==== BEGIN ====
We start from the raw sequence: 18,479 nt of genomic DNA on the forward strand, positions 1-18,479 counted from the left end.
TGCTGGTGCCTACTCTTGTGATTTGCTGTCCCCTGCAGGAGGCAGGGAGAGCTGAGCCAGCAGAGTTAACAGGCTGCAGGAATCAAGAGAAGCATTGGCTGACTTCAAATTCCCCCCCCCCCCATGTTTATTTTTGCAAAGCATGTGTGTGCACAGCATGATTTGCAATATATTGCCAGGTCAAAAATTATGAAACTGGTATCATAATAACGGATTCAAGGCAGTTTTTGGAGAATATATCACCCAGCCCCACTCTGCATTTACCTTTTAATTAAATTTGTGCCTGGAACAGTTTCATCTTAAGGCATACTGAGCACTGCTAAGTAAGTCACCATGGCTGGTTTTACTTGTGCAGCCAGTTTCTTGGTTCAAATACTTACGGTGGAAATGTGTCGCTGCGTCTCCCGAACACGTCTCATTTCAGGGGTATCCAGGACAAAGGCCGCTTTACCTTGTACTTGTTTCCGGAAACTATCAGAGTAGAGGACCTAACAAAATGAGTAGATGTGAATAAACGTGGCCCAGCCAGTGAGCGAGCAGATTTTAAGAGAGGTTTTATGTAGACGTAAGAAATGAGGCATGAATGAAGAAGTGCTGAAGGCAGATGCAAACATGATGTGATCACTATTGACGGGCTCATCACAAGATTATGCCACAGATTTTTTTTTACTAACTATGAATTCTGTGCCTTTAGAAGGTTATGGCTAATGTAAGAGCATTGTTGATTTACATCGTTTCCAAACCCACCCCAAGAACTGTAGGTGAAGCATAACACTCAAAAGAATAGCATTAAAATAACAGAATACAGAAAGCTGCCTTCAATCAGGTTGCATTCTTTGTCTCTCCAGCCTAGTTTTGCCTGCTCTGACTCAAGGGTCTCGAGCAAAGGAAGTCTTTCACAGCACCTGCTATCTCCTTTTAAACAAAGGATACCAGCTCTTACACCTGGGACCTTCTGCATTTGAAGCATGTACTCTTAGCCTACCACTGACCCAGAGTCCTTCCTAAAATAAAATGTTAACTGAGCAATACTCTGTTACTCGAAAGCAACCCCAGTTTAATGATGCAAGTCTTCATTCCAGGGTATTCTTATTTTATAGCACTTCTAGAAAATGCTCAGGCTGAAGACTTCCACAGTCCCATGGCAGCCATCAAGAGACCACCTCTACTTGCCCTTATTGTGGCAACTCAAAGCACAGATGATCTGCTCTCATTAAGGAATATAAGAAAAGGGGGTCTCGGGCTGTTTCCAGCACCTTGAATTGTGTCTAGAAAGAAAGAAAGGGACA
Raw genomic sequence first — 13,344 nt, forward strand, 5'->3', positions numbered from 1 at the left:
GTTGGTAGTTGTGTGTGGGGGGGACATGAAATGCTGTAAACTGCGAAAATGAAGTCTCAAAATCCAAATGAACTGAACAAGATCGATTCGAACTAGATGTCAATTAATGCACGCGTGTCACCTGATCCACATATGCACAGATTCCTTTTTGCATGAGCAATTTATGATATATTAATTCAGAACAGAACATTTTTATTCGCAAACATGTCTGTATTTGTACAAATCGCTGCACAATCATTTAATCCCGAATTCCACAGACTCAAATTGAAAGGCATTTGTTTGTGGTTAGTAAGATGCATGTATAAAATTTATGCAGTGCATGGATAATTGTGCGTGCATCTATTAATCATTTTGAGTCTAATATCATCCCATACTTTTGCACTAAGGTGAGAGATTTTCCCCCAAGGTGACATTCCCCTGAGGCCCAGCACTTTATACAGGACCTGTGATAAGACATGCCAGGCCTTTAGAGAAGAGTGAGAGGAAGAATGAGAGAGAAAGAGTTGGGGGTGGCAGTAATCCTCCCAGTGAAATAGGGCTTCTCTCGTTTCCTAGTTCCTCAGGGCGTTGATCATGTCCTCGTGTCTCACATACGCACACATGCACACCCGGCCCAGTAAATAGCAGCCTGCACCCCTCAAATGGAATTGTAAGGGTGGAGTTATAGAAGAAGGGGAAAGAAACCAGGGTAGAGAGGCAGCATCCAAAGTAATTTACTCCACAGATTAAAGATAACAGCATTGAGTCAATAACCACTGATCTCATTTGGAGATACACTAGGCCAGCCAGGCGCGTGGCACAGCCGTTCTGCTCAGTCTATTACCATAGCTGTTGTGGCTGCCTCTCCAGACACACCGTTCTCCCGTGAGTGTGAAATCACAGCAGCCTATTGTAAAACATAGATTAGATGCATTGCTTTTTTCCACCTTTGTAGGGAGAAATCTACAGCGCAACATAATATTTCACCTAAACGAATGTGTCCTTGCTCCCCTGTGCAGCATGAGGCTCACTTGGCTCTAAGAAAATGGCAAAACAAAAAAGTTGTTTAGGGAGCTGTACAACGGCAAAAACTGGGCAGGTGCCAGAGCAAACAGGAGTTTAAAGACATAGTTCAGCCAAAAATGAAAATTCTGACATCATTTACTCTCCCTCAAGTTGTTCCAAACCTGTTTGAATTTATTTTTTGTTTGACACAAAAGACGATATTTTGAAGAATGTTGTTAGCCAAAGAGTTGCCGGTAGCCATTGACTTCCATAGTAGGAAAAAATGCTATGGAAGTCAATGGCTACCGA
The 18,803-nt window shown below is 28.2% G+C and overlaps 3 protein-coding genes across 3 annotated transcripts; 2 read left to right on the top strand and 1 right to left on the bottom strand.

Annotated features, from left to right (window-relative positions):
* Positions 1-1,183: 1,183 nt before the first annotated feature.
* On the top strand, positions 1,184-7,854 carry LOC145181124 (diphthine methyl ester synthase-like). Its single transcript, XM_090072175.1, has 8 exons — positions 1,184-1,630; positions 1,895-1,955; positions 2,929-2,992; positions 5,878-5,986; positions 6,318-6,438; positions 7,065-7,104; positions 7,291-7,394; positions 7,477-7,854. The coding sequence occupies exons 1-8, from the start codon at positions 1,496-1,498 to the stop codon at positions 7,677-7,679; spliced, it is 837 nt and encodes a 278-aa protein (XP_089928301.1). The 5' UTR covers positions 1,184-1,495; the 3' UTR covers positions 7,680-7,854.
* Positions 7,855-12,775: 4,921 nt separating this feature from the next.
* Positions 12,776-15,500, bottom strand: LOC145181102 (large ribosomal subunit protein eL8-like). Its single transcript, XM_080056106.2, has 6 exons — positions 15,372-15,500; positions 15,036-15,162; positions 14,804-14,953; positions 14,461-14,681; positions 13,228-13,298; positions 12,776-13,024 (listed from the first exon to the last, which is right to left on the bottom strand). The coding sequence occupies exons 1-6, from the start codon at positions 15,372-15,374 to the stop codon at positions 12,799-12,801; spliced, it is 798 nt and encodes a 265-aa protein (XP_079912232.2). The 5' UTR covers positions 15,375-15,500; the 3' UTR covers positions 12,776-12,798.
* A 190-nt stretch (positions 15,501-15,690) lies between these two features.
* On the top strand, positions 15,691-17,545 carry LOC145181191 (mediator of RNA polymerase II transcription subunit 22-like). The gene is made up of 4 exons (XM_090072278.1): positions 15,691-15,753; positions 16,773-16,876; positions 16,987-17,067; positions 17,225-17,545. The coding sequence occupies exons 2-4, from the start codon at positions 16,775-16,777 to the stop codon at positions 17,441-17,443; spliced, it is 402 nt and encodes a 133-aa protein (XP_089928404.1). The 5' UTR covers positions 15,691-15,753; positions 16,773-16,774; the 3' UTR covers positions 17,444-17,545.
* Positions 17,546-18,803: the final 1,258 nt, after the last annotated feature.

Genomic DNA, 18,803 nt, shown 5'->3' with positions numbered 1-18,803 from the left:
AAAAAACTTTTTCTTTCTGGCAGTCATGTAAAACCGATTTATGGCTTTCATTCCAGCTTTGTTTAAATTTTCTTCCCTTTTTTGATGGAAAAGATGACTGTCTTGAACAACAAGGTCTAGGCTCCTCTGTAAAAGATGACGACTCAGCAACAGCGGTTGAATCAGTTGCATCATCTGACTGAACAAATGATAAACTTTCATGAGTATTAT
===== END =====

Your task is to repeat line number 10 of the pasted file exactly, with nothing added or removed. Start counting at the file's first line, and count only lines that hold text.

* Positions 12,776-15,500, bottom strand: LOC145181102 (large ribosomal subunit protein eL8-like). Its single transcript, XM_080056106.2, has 6 exons — positions 15,372-15,500; positions 15,036-15,162; positions 14,804-14,953; positions 14,461-14,681; positions 13,228-13,298; positions 12,776-13,024 (listed from the first exon to the last, which is right to left on the bottom strand). The coding sequence occupies exons 1-6, from the start codon at positions 15,372-15,374 to the stop codon at positions 12,799-12,801; spliced, it is 798 nt and encodes a 265-aa protein (XP_079912232.2). The 5' UTR covers positions 15,375-15,500; the 3' UTR covers positions 12,776-12,798.